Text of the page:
Through a certain lens, the history of Indians in this country and the Pikes Peak Region can be seen as a dark and violent one.
The Greenberg Center for Learning and Tolerance uses a slightly different lens with its new exhibition, “When the Land Was Sacred: Our Living Heritage” at East Library.
“There’s not any point in creating a bad guy-good guy deal,” said Robin Sumners, executive director of the center. “We can’t go back and repair it, but we can certainly move forward and repair it.”
Even as the Denver Art Museum opens its 23,000 square foot gallery devoted to Native Americans, “When the Land Was Sacred” looks back at almost 200 years of Indian life, including Ute and other Indian cultures related to the Pikes Peak Region. It explores the enduring, if often ignored, legacy of these cultures through imagery, historic clothing and poetry.
The center was created by local philanthropists David and Paulette Greenberg in 2004 and has produced 12 programs dedicated to fostering understanding of “outsider” cultures.
Typically, the visual arts displays are augmented by film, performance or other multimedia tools. Many have focused on the personal stories that emerged from the Holocaust.
Sumners wanted to do a program on Indian culture. Last year she discovered a “huge collection of wonderful old local photos” of Native Americans. Some were shot as early as 1830.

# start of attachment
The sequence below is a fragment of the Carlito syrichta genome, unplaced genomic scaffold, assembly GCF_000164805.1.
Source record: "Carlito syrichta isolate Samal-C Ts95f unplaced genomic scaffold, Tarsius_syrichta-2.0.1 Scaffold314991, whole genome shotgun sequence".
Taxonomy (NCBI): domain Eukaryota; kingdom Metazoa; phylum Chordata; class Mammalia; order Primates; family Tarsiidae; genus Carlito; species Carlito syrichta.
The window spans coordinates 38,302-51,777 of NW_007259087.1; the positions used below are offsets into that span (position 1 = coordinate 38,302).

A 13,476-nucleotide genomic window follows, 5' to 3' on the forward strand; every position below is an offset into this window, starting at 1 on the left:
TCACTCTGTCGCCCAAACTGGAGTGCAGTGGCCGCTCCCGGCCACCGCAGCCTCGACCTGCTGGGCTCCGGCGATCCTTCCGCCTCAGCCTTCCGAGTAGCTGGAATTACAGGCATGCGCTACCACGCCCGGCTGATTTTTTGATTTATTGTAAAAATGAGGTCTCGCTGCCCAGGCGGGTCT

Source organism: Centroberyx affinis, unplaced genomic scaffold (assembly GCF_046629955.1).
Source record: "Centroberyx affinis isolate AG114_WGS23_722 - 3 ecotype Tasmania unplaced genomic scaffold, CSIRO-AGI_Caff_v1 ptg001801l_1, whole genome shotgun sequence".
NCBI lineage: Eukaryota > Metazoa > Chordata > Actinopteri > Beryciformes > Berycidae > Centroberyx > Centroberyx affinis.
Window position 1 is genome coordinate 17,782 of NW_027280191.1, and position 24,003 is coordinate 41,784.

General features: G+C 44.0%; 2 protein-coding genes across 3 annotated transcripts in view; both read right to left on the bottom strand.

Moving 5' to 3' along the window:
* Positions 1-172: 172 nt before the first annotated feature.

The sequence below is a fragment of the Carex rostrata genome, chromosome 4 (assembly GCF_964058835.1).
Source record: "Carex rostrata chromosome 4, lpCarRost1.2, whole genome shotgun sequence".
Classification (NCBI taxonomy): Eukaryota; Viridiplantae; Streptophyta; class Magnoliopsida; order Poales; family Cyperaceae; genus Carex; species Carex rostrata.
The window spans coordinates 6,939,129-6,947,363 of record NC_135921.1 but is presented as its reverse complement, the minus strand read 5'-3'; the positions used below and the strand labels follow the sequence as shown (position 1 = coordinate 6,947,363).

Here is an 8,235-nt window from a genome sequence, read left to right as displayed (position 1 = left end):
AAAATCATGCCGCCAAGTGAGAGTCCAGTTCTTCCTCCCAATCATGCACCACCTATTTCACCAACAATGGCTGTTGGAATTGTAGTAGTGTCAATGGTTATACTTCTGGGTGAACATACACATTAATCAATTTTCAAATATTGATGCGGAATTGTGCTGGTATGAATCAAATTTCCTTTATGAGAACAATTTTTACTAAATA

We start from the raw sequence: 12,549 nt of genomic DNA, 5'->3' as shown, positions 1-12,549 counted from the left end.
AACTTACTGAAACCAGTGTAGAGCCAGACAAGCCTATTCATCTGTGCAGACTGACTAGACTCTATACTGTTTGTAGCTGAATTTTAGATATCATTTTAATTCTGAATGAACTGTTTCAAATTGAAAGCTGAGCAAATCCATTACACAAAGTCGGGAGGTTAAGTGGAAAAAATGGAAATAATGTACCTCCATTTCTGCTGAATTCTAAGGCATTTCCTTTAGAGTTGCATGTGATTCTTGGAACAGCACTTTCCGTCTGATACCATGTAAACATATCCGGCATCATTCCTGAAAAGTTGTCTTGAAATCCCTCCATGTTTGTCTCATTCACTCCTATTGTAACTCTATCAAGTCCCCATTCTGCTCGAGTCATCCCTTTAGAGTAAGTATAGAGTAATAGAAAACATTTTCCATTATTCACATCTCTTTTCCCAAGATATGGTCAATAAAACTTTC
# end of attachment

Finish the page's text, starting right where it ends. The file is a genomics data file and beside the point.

The photographs — many taken by Horace Poley, a photographer for the Union Pacific and the Denver-Rio Grande Railways — were transferred from digital files to plastic banners, some reaching 8 feet tall. The medium will make transporting the exhibition to local schools much easier.
Sumners said her favorite part of the show is a banner at the end. There she demonstrates how ubiquitous Indian culture is in the mainstream marketplace.
“There’s a beautiful Native American wedding dress. A Ralph Lauren jacket with a beaded headdress on the back. Beaded Nikes. A Chihuly bowl, because Chihuly says that he was inspired by Native American baskets.”
Still, some first peoples might see America’s propensity to absorb its disparate parts as co-optation, not paying tribute. Sumners tentatively agrees, but offers an additional reading.
“Instead of co-opting, maybe we could use the word ‘inspiring’ instead,” she said.